“I would like to take this opportunity to congratulate and thank Kevin for all of his great accomplishments and contributions to the NBA, the Minnesota Timberwolves organization, and for me personally with the Boston Celtics. Kevin combined great talent with a relentless drive and intelligence. I will always cherish the memories of the way in which he led the Celtics to the 2008 NBA Championship. His willingness to sacrifice and his unselfishness led us to that title. Kevin will always be remembered for the way in which he played the game. His fierce competitiveness, his unequalled passion for the game, and the many ways in which he cared about this team was truly special. KG is without question the all-time best player to wear a Minnesota Timberwolves jersey, and he is also one of the best to ever play this game.”

It’s a shame that Thibodeau didn’t get to coach Garnett again in Minnesota, but the team is in good hands with Andrew Wiggins and Karl-Anthony Towns.

Pacers unveil 50th anniversary patch for their uniforms (PHOTO)

NEWARK, NJ - MARCH 28:  Leandro Barbosa #28 of the Indiana Pacers looks on against the New Jersey Nets at Prudential Center on March 28, 2012 in Newark, New Jersey. NOTE TO USER: User expressly acknowledges and agrees that, by downloading and or using this photograph, User is consenting to the terms and conditions of the Getty Images License Agreement.  (Photo by Chris Chambers/Getty Images)
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The Indiana Pacers have been a franchise for 50 years — 10 in the ABA and 40 in the NBA. To celebrate this anniversary, they’ve unveiled a new patch that they will wear on their uniforms this season. You can check it out below:

It looks pretty sleek, combining the Pacers’ logo with the zero in “50.” It’s subtle and well-designed.

Kobe Bryant pays tribute to Kevin Garnett on Twitter

LOS ANGELES, CA - JUNE 12:  Kobe Bryant #24 of the Los Angeles Lakers puts a shot up over Kevin Garnett #5 and Paul Pierce #34 of the Boston Celtics in Game Four of the 2008 NBA Finals on June 12, 2008 at Staples Center in Los Angeles, California.  NOTE TO USER: User expressly acknowledges and agrees that, by downloading and/or using this Photograph, user is consenting to the terms and conditions of the Getty Images License Agreement.  (Photo by Stephen Dunn/Getty Images)
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This summer, three of this generation’s defining NBA players, and three of the greatest players of all time, called it a career: Tim Duncan, Kobe Bryant and Kevin Garnett. The latter two in particular had a lot in common, as psychotic competitors and polarizing personalities. They had many memorable battles over the years, including the Lakers-Celtics Finals in 2008 and 2010 (they each won one) and the playoffs in 2003 and 2004, when Garnett was in Minnesota. On Saturday afternoon, a day after Garnett officially announced his retirement, Kobe paid tribute to him with a tweet.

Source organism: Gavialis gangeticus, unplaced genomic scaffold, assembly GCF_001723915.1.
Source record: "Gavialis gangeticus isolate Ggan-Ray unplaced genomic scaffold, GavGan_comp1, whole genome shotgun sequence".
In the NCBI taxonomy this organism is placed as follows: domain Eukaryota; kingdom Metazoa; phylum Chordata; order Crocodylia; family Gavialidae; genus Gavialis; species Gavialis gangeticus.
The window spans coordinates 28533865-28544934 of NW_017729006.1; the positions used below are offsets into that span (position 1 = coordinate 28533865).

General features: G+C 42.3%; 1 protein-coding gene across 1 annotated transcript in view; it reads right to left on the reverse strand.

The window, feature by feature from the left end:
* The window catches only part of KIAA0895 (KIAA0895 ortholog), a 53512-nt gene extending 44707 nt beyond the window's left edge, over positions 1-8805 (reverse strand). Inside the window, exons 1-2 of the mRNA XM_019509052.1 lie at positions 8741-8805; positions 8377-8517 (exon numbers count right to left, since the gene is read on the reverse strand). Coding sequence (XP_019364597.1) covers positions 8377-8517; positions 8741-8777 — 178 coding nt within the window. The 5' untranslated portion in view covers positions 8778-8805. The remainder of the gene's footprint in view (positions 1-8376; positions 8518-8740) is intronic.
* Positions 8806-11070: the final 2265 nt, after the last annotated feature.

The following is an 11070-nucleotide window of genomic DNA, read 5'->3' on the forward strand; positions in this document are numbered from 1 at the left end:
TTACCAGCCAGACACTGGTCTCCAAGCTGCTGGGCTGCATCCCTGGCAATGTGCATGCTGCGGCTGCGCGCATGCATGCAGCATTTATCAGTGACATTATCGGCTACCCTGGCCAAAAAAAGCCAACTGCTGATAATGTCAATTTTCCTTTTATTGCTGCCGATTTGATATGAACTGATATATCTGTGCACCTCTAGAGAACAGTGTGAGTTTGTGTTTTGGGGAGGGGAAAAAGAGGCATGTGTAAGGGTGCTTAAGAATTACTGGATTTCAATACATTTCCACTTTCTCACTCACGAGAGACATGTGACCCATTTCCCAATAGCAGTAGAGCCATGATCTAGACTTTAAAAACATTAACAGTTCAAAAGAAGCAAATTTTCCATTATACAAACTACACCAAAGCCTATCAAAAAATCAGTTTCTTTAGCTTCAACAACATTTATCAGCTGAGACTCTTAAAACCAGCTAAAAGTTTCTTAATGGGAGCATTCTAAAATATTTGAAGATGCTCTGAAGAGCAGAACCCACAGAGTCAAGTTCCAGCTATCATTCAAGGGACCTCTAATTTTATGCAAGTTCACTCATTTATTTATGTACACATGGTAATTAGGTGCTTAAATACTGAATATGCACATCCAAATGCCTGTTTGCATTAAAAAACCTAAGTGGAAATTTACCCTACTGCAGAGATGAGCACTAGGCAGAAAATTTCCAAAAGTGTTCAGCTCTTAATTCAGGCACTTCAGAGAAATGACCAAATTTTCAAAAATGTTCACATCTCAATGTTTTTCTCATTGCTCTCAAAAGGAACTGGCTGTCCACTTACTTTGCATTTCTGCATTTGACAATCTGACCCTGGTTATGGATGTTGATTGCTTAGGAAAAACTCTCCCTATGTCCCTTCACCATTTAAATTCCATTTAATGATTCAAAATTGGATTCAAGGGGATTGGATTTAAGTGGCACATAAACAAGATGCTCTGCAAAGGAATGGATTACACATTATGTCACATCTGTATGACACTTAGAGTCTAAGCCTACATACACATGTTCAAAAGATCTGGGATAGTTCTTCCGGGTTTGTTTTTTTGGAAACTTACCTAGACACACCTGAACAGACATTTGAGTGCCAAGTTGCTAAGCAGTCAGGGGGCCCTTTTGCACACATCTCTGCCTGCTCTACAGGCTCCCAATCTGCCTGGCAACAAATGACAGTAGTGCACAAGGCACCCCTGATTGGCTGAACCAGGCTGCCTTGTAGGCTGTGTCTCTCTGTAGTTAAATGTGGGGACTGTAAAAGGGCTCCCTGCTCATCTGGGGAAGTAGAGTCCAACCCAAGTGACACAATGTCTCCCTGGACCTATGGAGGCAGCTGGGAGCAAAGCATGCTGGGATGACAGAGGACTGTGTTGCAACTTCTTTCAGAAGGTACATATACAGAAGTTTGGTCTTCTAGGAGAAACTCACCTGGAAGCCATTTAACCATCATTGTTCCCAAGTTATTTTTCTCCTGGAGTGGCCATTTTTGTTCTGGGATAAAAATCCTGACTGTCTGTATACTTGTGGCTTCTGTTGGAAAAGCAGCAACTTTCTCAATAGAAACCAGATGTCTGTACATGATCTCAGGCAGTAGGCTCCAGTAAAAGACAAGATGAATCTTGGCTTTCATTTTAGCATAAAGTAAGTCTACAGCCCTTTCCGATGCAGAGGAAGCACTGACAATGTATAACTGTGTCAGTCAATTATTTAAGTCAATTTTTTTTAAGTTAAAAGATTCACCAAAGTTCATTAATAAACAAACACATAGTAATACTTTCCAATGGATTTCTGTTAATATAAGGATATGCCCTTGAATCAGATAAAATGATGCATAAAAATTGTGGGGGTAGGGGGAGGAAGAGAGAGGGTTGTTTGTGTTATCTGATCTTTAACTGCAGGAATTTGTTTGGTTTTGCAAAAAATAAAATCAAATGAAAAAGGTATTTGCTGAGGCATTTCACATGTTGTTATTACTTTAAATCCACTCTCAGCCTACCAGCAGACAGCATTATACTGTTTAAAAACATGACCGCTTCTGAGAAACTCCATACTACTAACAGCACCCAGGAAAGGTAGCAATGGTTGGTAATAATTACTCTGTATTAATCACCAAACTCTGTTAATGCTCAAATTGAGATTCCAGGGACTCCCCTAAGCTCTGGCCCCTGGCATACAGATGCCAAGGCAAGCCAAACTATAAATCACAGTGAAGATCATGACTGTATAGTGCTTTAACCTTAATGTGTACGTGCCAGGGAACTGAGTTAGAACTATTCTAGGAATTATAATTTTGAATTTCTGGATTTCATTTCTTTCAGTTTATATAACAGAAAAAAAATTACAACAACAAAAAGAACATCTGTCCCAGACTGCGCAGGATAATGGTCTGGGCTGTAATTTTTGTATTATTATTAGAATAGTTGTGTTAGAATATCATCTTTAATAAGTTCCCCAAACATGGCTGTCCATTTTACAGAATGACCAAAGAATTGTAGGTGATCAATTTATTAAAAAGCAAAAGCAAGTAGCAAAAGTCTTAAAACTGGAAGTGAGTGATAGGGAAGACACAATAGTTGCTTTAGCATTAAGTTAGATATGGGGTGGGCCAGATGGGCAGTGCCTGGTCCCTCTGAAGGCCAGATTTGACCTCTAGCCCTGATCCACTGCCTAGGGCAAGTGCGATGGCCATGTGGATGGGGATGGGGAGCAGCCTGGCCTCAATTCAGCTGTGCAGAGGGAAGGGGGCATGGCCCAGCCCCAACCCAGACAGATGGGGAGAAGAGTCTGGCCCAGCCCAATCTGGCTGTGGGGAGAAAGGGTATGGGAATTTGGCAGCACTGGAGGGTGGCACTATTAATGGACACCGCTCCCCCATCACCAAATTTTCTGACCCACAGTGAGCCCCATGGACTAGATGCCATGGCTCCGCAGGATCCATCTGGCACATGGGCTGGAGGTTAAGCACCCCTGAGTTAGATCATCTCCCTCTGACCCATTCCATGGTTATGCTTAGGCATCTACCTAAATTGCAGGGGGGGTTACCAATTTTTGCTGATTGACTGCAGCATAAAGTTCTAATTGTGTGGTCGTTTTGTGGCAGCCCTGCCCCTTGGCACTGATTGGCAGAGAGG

The next time they’ll be together is 2021, when they go into the Hall of Fame together.

Doc Rivers calls anthem protests “the most patriotic thing we can do”

OAKLAND, CA - MARCH 23:  Head coach Doc Rivers of the Los Angeles Clippers shouts to his team during their game against the Golden State Warriors at ORACLE Arena on March 23, 2016 in Oakland, California.  NOTE TO USER: User expressly acknowledges and agrees that, by downloading and or using this photograph, User is consenting to the terms and conditions of the Getty Images License Agreement.  (Photo by Ezra Shaw/Getty Images)
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With the NBA season around the corner, there are a lot of eyes on how teams and players will handle the national anthem protests that have become prominent in the NFL. Clippers head coach Doc Rivers wholeheartedly supports the notion of his players participating, and hopes the whole team can figure out a statement to make together. Via Dan Woike of the Orange County Register:

“Listen, we need social change. If anyone wants to deny that, they just need to study the history of our country,” he told the Southern California News Group on Friday. “… I’ve said it 100 times. There’s no more American thing to do than to protest. It’s the most patriotic thing we can do. There are protests I like and protests I don’t like. It doesn’t matter. …Protests are meant to start conversation. The conversation, you hope, leads to acknowledgement, and the acknowledgement leads to action. We’re, right now, still in the conversation.”

“I hope we do it as a group. I know whenever you protest as one solid group, the protest has more teeth if you want to protest,” he said. “… I’m supporting our guys’ right to protest. I’m saying that up front. My hope is you believe it and do it for the right reasons and not just because it’s a hot topic on Instagram.

Rivers has a unique perspective — his father was a police officer, but he’s seen plenty of racism in his life. This won’t be his first time leading a team when it comes to social issues — he was able to unite the Clippers in the spring of 2014 when the Donald Sterling racism scandal broke. It’s encouraging to see NBA coaches trending towards fostering open dialogue on their teams about these issues.